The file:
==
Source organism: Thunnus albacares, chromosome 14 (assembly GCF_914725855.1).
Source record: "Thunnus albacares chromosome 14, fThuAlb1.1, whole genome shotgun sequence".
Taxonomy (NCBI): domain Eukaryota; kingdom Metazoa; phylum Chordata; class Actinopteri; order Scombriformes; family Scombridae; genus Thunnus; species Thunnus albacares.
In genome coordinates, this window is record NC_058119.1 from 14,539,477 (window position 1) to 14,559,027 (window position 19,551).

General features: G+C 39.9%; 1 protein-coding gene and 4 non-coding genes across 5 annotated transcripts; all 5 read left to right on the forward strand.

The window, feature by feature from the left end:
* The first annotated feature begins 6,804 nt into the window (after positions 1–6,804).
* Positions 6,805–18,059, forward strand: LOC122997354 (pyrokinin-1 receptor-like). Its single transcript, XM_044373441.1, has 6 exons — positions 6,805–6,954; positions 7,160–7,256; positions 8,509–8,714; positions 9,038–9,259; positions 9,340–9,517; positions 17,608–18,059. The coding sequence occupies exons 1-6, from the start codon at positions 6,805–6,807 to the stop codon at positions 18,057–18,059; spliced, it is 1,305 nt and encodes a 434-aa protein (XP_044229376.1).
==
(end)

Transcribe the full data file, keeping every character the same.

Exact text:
Source organism: Thunnus albacares, chromosome 14 (assembly GCF_914725855.1).
Source record: "Thunnus albacares chromosome 14, fThuAlb1.1, whole genome shotgun sequence".
Taxonomy (NCBI): domain Eukaryota; kingdom Metazoa; phylum Chordata; class Actinopteri; order Scombriformes; family Scombridae; genus Thunnus; species Thunnus albacares.
In genome coordinates, this window is record NC_058119.1 from 14,539,477 (window position 1) to 14,559,027 (window position 19,551).

General features: G+C 39.9%; 1 protein-coding gene and 4 non-coding genes across 5 annotated transcripts; all 5 read left to right on the forward strand.

The window, feature by feature from the left end:
* The first annotated feature begins 6,804 nt into the window (after positions 1–6,804).
* Positions 6,805–18,059, forward strand: LOC122997354 (pyrokinin-1 receptor-like). Its single transcript, XM_044373441.1, has 6 exons — positions 6,805–6,954; positions 7,160–7,256; positions 8,509–8,714; positions 9,038–9,259; positions 9,340–9,517; positions 17,608–18,059. The coding sequence occupies exons 1-6, from the start codon at positions 6,805–6,807 to the stop codon at positions 18,057–18,059; spliced, it is 1,305 nt and encodes a 434-aa protein (XP_044229376.1).